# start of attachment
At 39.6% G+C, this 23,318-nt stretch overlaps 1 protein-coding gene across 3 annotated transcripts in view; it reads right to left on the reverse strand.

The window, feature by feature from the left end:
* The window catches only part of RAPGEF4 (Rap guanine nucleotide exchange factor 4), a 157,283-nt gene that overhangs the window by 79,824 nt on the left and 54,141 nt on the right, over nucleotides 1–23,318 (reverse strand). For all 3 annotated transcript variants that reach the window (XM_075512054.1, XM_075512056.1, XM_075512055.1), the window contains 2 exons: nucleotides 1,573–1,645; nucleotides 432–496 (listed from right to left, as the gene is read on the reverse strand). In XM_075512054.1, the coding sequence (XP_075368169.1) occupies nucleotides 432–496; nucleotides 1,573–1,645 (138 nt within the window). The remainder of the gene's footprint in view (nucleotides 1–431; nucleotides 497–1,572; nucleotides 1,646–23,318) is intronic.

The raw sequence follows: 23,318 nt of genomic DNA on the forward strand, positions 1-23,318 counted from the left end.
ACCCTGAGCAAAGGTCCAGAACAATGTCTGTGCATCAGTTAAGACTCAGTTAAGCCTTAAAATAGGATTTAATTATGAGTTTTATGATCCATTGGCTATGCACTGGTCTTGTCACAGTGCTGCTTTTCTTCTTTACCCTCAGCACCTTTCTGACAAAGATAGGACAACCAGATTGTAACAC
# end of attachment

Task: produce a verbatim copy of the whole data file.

At 39.6% G+C, this 23,318-nt stretch overlaps 1 protein-coding gene across 3 annotated transcripts in view; it reads right to left on the reverse strand.

The window, feature by feature from the left end:
* The window catches only part of RAPGEF4 (Rap guanine nucleotide exchange factor 4), a 157,283-nt gene that overhangs the window by 79,824 nt on the left and 54,141 nt on the right, over nucleotides 1–23,318 (reverse strand). For all 3 annotated transcript variants that reach the window (XM_075512054.1, XM_075512056.1, XM_075512055.1), the window contains 2 exons: nucleotides 1,573–1,645; nucleotides 432–496 (listed from right to left, as the gene is read on the reverse strand). In XM_075512054.1, the coding sequence (XP_075368169.1) occupies nucleotides 432–496; nucleotides 1,573–1,645 (138 nt within the window). The remainder of the gene's footprint in view (nucleotides 1–431; nucleotides 497–1,572; nucleotides 1,646–23,318) is intronic.

The raw sequence follows: 23,318 nt of genomic DNA on the forward strand, positions 1-23,318 counted from the left end.
ACCCTGAGCAAAGGTCCAGAACAATGTCTGTGCATCAGTTAAGACTCAGTTAAGCCTTAAAATAGGATTTAATTATGAGTTTTATGATCCATTGGCTATGCACTGGTCTTGTCACAGTGCTGCTTTTCTTCTTTACCCTCAGCACCTTTCTGACAAAGATAGGACAACCAGATTGTAACAC